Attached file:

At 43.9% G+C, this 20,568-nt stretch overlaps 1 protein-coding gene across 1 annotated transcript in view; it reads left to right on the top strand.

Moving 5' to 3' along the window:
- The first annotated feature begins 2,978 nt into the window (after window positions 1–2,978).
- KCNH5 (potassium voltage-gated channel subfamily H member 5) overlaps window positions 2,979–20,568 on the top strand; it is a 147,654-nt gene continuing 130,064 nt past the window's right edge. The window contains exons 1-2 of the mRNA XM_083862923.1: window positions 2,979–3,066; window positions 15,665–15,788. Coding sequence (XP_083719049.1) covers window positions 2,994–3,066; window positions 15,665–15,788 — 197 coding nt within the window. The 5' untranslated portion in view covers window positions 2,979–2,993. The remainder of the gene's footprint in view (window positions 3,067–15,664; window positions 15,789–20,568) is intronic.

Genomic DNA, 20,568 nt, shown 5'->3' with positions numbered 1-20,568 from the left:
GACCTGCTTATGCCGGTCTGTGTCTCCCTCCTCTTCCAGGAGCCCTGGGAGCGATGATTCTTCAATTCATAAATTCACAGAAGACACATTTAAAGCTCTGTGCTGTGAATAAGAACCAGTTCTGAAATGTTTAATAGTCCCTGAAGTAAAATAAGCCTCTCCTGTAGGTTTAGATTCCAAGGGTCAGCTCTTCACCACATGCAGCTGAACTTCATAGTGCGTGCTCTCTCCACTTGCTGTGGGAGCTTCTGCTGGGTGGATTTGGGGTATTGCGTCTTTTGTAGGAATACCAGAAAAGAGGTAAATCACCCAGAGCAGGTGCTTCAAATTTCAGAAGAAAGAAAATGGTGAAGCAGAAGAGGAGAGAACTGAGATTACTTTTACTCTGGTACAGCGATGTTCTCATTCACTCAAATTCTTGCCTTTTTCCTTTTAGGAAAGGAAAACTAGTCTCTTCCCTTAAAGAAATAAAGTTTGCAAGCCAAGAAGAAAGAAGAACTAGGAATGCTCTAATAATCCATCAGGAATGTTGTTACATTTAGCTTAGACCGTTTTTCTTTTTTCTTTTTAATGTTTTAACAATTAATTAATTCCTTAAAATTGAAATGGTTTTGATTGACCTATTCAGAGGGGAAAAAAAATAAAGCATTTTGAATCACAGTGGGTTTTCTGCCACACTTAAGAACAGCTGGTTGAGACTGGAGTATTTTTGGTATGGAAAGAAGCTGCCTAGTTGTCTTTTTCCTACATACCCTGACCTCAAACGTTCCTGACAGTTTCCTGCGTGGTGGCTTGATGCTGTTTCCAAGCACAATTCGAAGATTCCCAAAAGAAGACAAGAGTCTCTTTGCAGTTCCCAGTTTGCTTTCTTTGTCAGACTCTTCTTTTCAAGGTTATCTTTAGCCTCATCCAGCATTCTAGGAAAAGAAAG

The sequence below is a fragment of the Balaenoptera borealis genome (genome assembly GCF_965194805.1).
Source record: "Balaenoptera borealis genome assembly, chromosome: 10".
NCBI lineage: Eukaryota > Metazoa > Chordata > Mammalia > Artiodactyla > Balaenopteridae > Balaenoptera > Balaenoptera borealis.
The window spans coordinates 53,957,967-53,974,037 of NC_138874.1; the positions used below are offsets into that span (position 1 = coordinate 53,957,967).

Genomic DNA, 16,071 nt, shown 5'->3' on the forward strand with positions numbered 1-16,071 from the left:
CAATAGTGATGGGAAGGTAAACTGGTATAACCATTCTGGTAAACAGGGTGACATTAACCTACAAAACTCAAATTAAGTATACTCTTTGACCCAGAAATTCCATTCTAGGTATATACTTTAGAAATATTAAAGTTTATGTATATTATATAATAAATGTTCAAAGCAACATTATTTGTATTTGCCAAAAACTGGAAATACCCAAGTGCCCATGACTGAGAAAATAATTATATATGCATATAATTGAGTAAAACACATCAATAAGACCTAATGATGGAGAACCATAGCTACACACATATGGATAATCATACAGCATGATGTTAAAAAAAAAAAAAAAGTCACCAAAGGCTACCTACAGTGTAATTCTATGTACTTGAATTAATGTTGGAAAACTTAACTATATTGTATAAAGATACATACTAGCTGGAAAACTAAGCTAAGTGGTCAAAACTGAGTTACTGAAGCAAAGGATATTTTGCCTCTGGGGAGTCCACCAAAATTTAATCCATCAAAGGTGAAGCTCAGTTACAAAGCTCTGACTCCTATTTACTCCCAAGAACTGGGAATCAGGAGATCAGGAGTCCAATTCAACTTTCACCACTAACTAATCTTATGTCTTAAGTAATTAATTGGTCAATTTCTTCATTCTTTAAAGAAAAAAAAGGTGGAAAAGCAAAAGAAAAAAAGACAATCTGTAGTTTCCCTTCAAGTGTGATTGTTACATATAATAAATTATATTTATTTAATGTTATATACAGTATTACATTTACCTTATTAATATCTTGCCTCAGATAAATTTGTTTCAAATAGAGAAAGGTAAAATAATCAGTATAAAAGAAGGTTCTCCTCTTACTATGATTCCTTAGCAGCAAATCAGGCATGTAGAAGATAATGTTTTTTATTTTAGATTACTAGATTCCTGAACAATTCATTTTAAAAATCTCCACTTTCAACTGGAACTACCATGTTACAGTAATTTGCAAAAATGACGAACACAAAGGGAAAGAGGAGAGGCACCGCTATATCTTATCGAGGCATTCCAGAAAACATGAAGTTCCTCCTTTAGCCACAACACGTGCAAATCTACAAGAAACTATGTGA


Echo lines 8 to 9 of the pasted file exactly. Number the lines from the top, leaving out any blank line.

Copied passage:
Source record: "Balaenoptera borealis genome assembly, chromosome: 10".
NCBI lineage: Eukaryota > Metazoa > Chordata > Mammalia > Artiodactyla > Balaenopteridae > Balaenoptera > Balaenoptera borealis.